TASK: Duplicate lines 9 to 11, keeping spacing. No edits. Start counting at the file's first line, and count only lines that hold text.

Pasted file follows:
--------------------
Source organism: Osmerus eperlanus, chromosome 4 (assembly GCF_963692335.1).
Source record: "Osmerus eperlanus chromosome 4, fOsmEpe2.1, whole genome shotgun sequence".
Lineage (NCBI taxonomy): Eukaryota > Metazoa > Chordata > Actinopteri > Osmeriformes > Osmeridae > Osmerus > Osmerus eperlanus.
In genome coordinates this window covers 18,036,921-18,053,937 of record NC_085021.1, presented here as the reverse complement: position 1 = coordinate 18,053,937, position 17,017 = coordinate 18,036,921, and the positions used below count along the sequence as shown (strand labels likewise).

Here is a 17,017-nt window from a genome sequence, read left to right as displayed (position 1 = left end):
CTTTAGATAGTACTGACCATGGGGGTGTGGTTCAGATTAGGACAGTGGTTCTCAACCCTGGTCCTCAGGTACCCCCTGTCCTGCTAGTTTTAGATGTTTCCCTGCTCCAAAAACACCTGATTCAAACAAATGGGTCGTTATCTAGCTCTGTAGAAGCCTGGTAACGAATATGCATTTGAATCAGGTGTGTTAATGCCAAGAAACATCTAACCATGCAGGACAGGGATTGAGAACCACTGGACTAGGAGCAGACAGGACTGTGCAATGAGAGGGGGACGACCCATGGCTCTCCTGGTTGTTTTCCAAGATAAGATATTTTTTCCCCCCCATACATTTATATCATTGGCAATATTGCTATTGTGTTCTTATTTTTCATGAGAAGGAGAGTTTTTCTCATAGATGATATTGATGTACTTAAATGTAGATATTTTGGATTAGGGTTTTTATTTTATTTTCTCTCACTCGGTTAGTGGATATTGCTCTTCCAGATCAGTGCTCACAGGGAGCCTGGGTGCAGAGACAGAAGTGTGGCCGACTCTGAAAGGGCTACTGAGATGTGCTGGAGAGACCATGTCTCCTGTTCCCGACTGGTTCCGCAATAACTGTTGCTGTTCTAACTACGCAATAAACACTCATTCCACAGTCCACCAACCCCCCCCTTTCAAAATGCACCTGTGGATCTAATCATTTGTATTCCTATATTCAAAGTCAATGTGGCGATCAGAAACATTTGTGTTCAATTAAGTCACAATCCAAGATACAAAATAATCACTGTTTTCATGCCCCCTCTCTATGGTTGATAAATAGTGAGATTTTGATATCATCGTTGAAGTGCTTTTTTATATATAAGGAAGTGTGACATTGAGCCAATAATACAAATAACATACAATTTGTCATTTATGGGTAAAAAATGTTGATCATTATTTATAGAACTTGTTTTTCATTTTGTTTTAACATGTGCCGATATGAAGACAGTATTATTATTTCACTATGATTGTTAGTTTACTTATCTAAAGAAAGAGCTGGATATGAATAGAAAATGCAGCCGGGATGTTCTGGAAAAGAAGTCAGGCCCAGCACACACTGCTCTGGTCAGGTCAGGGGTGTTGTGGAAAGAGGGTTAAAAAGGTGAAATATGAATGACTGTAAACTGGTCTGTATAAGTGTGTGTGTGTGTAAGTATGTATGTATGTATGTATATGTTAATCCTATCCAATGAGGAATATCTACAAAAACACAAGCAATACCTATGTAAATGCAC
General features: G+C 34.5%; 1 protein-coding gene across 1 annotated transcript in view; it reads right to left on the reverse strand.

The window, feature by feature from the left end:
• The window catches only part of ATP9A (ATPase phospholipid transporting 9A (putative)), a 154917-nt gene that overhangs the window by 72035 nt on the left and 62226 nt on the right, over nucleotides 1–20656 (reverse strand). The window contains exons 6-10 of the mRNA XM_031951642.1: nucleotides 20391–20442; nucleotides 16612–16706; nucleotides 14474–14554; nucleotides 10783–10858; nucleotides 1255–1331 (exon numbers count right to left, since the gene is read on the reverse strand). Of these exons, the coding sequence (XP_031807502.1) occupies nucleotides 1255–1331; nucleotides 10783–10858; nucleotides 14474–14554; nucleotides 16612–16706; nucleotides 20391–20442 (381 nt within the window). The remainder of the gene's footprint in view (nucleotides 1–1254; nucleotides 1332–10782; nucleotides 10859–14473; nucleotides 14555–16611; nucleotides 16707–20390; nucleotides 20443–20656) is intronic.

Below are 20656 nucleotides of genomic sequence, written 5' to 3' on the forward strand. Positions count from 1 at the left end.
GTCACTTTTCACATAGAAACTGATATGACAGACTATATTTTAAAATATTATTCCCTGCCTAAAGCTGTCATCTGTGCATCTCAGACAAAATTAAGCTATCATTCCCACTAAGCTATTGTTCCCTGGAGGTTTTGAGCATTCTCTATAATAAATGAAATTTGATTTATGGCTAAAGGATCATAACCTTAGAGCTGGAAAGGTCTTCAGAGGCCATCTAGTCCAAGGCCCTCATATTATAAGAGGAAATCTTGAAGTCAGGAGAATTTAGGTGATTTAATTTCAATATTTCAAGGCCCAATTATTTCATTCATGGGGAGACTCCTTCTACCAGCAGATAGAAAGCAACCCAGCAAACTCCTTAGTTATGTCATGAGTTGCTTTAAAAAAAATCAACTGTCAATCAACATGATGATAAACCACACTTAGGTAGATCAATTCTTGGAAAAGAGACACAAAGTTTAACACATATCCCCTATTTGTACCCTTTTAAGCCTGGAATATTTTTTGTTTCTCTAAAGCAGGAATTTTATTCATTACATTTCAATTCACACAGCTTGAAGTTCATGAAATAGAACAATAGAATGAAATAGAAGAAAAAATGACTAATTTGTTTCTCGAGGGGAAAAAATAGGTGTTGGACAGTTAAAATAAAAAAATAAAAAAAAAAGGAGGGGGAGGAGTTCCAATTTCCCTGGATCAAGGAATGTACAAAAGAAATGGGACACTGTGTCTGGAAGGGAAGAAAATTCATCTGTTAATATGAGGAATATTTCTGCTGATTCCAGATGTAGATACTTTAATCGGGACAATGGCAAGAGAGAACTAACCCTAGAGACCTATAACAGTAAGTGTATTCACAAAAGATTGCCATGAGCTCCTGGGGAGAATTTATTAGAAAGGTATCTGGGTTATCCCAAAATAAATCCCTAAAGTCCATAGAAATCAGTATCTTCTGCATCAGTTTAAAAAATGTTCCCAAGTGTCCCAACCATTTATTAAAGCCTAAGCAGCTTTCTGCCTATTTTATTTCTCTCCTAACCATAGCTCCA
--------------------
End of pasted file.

• The window catches only part of ATP9A (ATPase phospholipid transporting 9A (putative)), a 154917-nt gene that overhangs the window by 72035 nt on the left and 62226 nt on the right, over nucleotides 1–20656 (reverse strand). The window contains exons 6-10 of the mRNA XM_031951642.1: nucleotides 20391–20442; nucleotides 16612–16706; nucleotides 14474–14554; nucleotides 10783–10858; nucleotides 1255–1331 (exon numbers count right to left, since the gene is read on the reverse strand). Of these exons, the coding sequence (XP_031807502.1) occupies nucleotides 1255–1331; nucleotides 10783–10858; nucleotides 14474–14554; nucleotides 16612–16706; nucleotides 20391–20442 (381 nt within the window). The remainder of the gene's footprint in view (nucleotides 1–1254; nucleotides 1332–10782; nucleotides 10859–14473; nucleotides 14555–16611; nucleotides 16707–20390; nucleotides 20443–20656) is intronic.

Below are 20656 nucleotides of genomic sequence, written 5' to 3' on the forward strand. Positions count from 1 at the left end.
GTCACTTTTCACATAGAAACTGATATGACAGACTATATTTTAAAATATTATTCCCTGCCTAAAGCTGTCATCTGTGCATCTCAGACAAAATTAAGCTATCATTCCCACTAAGCTATTGTTCCCTGGAGGTTTTGAGCATTCTCTATAATAAATGAAATTTGATTTATGGCTAAAGGATCATAACCTTAGAGCTGGAAAGGTCTTCAGAGGCCATCTAGTCCAAGGCCCTCATATTATAAGAGGAAATCTTGAAGTCAGGAGAATTTAGGTGATTTAATTTCAATATTTCAAGGCCCAATTATTTCATTCATGGGGAGACTCCTTCTACCAGCAGATAGAAAGCAACCCAGCAAACTCCTTAGTTATGTCATGAGTTGCTTTAAAAAAAATCAACTGTCAATCAACATGATGATAAACCACACTTAGGTAGATCAATTCTTGGAAAAGAGACACAAAGTTTAACACATATCCCCTATTTGTACCCTTTTAAGCCTGGAATATTTTTTGTTTCTCTAAAGCAGGAATTTTATTCATTACATTTCAATTCACACAGCTTGAAGTTCATGAAATAGAACAATAGAATGAAATAGAAGAAAAAATGACTAATTTGTTTCTCGAGGGGAAAAAATAGGTGTTGGACAGTTAAAATAAAAAAATAAAAAAAAAAGGAGGGGGAGGAGTTCCAATTTCCCTGGATCAAGGAATGTACAAAAGAAATGGGACACTGTGTCTGGAAGGGAAGAAAATTCATCTGTTAATATGAGGAATATTTCTGCTGATTCCAGATGTAGATACTTTAATCGGGACAATGGCAAGAGAGAACTAACCCTAGAGACCTATAACAGTAAGTGTATTCACAAAAGATTGCCATGAGCTCCTGGGGAGAATTTATTAGAAAGGTATCTGGGTTATCCCAAAATAAATCCCTAAAGTCCATAGAAATCAGTATCTTCTGCATCAGTTTAAAAAATGTTCCCAAGTGTCCCAACCATTTATTAAAGCCTAAGCAGCTTTCTGCCTATTTTATTTCTCTCCTAACCATAGCTCCA